ECONOMISTS have warned that weak international sales are dragging down the UK’s economic growth, as official figures yesterday revealed falling goods exports in February.
The trade deficit rose for the second consecutive month, up £0.9bn to £3.4bn, driven by falling goods exports to non-EU countries.
Furthermore, January’s deficit was revised up from £1.8bn in initial estimates to £2.5bn.
The goods deficit with EU countries fell £0.4bn to £3.8bn in February, while the deficit with non-EU countries rose from £3.7bn to £5bn.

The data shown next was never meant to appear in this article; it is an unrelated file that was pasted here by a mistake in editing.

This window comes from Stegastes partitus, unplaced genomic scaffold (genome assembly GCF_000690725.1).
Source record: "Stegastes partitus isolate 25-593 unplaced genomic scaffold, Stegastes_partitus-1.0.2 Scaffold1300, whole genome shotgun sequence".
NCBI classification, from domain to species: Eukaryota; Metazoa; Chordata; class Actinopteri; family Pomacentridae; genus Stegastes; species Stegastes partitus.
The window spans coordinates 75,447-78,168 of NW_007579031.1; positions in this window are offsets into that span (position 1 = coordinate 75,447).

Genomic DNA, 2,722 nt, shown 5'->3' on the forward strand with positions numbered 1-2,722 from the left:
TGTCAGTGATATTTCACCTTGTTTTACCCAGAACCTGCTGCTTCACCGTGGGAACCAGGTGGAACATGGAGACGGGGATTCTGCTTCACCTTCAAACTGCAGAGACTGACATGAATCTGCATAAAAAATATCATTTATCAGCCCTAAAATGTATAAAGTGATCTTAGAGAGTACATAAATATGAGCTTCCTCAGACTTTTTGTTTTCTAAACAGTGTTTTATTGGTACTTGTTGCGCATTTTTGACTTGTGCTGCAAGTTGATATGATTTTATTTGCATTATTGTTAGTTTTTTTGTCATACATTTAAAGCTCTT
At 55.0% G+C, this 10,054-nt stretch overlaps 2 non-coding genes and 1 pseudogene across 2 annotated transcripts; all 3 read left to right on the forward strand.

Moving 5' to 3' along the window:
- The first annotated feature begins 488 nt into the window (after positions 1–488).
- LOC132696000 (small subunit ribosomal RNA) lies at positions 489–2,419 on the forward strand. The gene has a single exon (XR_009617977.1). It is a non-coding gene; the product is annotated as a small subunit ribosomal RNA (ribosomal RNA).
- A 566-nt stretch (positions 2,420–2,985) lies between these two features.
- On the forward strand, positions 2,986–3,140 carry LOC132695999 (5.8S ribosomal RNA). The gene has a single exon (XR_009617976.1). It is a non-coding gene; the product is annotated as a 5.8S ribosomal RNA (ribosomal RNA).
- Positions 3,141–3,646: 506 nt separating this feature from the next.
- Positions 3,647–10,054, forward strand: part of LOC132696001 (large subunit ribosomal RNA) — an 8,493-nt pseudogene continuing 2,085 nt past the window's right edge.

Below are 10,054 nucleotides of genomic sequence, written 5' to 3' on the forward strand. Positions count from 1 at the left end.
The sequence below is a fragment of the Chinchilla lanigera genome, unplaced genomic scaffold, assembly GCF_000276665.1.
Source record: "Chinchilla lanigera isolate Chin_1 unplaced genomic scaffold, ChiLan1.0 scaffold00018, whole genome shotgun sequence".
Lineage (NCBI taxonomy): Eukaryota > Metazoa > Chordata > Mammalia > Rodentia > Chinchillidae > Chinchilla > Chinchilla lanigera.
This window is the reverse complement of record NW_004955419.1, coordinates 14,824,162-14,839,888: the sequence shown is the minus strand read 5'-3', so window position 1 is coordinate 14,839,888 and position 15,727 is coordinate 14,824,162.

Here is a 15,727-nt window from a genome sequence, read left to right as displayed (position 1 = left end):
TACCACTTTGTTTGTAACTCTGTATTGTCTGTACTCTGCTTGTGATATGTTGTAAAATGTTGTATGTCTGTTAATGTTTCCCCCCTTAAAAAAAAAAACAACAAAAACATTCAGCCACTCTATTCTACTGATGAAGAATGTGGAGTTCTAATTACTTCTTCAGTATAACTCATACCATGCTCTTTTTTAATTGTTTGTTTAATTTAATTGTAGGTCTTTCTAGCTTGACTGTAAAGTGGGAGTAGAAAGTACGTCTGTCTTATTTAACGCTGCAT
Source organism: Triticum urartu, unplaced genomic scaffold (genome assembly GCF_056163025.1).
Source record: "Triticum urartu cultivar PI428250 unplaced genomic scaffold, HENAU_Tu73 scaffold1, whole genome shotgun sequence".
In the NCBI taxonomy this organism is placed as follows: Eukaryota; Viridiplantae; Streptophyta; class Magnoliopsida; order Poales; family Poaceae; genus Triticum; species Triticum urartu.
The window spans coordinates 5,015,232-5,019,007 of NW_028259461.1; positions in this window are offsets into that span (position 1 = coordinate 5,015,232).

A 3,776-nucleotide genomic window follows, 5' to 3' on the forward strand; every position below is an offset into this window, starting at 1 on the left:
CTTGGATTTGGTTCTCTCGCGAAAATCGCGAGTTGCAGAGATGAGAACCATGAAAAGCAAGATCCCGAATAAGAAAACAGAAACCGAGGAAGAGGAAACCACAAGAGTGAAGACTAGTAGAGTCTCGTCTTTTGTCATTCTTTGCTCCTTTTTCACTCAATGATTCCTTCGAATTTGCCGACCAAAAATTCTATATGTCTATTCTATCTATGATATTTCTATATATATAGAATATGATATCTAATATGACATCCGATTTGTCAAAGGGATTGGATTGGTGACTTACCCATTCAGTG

Car exports led the drop, falling £0.3bn to non EU countries including the US, Russia and China, and £0.2bn to EU countries.
Chemicals exports offset some of those losses, rising £0.2bn, and oil exports rose £0.1bn, largely to France and the Netherlands.
Goods imports were almost unchanged, with a £0.2bn rise in oil imports offset by a £0.2bn drop in intermediates,
Services trade held steady with a surplus of £5.4bn in February.
“These disappointing figures suggest that net trade’s positive contribution to GDP growth in the final quarter of last year is likely to have been a one-off,” said Vicky Redwood from Capital Economics.
“Barring a sharp narrowing in March, the deficit in the quarter as a whole will be about £2bn bigger than the £7bn recorded in the fourth quarter of 2012, equivalent to about 0.5 per cent of quarterly GDP.”
“Accordingly, it looks as though net trade was a drag on GDP growth in the first quarter.”